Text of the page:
WHAT WE THINK
March 1, 2002 | Page 3
WHO'S MORE insane? Andrea Yates or Chuck Rosenthal?
Yates is the Houston woman who killed her five children last year, drowning them one by one in the bathtub, then calling police and confessing. Rosenthal is the Harris County, Texas, prosecutor who asked for "wisdom from God"--then decided that it was his solemn duty to seek Yates' execution.
Yates' trial is underway now, but even in Texas--the death penalty capital of the U.S.--polls show that most people don't want a mentally ill woman put to death.
Yates had a history of postpartum psychosis and heard voices telling her to "get a knife." Two weeks before the murders, a doctor took her off anti-psychotic medication and put her on weaker antidepressants. Yates' husband begged the doctor to prescribe stronger medications, but to no avail.
"What are we saying by prosecuting this woman?" asked columnist Molly Ivins. "That we don't think there is such a thing as mental illness? Do people think she would be 'getting away' with murder? Do they think she's faking her illness? What possible solution to this tragedy can be offered by the criminal 'justice' system?"
As Yates sat in court last week, the U.S. Supreme Court took up the issue of whether the mentally retarded should be executed, hearing arguments in an appeal from a Virginia death row prisoner. The debate focused on whether a national "consensus" had formed against executing the mentally retarded because a majority of states now ban such executions.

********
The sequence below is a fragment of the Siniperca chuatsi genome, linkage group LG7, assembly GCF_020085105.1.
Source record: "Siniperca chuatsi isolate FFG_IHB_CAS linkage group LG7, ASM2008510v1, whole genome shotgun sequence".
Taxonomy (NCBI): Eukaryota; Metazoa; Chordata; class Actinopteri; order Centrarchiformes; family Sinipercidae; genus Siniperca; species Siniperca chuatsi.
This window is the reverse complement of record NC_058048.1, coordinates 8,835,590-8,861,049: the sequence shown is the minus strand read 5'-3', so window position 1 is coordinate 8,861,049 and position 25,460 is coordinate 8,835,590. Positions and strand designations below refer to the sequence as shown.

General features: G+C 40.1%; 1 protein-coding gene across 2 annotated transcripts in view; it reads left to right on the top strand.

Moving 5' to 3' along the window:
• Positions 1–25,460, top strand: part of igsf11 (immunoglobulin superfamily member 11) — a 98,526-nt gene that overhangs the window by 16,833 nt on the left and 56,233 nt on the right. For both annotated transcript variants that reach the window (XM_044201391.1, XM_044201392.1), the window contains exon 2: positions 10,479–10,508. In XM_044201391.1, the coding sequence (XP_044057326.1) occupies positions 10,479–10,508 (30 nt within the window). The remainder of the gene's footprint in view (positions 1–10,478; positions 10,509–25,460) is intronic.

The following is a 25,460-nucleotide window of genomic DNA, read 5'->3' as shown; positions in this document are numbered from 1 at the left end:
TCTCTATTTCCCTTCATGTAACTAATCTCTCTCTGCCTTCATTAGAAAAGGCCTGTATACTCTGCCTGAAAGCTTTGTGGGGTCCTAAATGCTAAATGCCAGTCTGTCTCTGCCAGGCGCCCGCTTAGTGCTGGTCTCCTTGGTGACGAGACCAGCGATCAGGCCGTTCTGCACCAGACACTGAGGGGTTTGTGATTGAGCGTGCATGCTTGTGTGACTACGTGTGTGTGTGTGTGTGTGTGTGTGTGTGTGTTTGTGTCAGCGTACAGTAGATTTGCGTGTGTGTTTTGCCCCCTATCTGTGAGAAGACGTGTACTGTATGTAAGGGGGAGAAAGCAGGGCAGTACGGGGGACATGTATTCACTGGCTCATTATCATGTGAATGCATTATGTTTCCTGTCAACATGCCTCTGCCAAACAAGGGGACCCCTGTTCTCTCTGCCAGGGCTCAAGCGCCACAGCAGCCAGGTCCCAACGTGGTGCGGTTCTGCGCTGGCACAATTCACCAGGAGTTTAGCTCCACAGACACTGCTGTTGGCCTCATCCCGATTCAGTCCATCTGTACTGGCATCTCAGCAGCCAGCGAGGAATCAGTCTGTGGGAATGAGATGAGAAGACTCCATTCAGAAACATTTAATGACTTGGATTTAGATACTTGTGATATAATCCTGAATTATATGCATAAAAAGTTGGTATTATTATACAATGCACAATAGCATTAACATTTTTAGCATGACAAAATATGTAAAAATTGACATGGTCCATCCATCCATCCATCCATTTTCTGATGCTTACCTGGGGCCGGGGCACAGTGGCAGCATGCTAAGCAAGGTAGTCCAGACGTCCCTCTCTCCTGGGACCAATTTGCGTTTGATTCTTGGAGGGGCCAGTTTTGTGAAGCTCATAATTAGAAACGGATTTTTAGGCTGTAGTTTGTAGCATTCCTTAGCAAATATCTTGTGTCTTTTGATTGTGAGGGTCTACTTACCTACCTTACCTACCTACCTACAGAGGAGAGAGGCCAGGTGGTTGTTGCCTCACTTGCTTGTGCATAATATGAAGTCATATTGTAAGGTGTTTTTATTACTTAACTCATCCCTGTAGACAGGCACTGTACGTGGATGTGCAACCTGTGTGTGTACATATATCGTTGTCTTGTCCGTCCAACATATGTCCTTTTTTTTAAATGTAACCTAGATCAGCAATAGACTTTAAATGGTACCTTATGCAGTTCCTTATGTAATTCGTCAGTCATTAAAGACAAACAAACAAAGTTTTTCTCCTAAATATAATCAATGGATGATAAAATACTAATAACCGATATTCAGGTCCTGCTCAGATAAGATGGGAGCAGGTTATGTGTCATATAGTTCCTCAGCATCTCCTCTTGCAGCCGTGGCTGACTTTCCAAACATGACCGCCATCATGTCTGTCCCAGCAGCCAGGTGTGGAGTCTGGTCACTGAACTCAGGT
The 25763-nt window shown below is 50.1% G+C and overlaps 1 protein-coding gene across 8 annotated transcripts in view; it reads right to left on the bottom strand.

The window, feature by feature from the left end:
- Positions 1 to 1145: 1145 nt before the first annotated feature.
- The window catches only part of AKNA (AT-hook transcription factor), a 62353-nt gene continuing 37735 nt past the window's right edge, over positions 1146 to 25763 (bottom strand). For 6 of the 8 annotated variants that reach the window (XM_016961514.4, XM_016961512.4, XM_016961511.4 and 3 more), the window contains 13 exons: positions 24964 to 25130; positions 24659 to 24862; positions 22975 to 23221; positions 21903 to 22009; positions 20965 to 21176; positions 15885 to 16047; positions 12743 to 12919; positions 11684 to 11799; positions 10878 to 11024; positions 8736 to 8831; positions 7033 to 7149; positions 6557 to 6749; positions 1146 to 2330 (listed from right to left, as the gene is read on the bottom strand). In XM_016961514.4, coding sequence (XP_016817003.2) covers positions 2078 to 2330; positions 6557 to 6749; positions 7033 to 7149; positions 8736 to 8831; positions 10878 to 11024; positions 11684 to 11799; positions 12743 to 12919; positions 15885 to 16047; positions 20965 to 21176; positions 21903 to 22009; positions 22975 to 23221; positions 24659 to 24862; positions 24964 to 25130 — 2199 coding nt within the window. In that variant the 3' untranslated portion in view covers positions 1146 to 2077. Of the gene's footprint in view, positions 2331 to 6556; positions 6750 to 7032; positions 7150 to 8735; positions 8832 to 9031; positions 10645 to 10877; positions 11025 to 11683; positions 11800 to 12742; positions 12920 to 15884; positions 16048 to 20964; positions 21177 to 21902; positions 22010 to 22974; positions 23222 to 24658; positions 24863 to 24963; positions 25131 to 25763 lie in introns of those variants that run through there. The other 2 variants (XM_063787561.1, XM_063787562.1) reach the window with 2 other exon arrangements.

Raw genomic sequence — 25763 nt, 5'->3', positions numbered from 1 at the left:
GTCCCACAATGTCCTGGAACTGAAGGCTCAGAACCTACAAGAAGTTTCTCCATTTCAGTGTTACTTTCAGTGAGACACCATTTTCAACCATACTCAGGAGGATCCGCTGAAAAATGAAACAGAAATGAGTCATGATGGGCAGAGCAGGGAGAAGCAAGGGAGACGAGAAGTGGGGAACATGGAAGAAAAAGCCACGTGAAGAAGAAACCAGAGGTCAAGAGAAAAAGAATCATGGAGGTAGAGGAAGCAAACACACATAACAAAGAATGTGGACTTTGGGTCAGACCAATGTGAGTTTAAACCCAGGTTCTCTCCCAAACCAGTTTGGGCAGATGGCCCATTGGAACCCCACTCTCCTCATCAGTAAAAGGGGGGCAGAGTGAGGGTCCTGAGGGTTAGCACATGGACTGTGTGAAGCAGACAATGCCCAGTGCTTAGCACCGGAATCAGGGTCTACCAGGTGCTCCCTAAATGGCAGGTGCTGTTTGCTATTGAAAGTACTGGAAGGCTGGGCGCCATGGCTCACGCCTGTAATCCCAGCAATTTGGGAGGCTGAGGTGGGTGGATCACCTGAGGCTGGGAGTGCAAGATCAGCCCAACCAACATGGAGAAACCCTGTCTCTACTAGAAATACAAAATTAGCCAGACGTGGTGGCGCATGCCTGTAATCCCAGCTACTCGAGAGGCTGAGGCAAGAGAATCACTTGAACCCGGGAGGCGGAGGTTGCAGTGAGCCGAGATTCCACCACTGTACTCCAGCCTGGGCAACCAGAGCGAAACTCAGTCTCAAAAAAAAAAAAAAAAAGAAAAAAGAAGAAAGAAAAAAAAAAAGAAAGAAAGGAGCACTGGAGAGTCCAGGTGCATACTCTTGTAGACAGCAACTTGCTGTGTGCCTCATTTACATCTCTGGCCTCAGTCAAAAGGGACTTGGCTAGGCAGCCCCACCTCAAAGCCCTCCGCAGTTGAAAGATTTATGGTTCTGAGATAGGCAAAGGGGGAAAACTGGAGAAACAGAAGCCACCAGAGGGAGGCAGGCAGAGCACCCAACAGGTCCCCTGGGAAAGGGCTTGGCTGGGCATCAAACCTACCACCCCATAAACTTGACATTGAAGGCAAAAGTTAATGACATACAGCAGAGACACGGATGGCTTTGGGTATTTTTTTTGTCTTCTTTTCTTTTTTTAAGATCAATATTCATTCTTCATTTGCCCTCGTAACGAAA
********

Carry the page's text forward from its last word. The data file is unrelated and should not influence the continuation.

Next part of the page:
But one justice, David Souter, asked a question that went to the heart of the issue--if retarded people with the mental age of 5 can be executed, does that mean that 5-year-olds should be executed, too?
Sure, said Virginia Assistant Attorney General Pamela Rumpz, arguing against the appeal, if they "know the difference" between right and wrong. Examples like these show the barbarism of the death penalty.
What purpose does the death penalty serve? It doesn't deter crime. It's used almost exclusively against the poor and disproportionately against minorities. It threatens to take the lives of the innocent.
But the death penalty is good for promoting the careers of ambitious politicians like Chuck Rosenthal and Pamela Rumpz.
Or the Arkansas governor who in 1992 approved the execution of a mentally retarded man named Ricky Ray Rector. Before going to the execution chamber, Rector saved the dessert from his last meal--to have when he came back to his cell.
The Arkansas governor was Bill Clinton--and he used Rector's execution to prove his law-and-order credentials during his campaign for the presidency.
But support for the death penalty, overwhelming 10 years ago, has eroded. No reforms can ever make this system just. The death penalty should be abolished.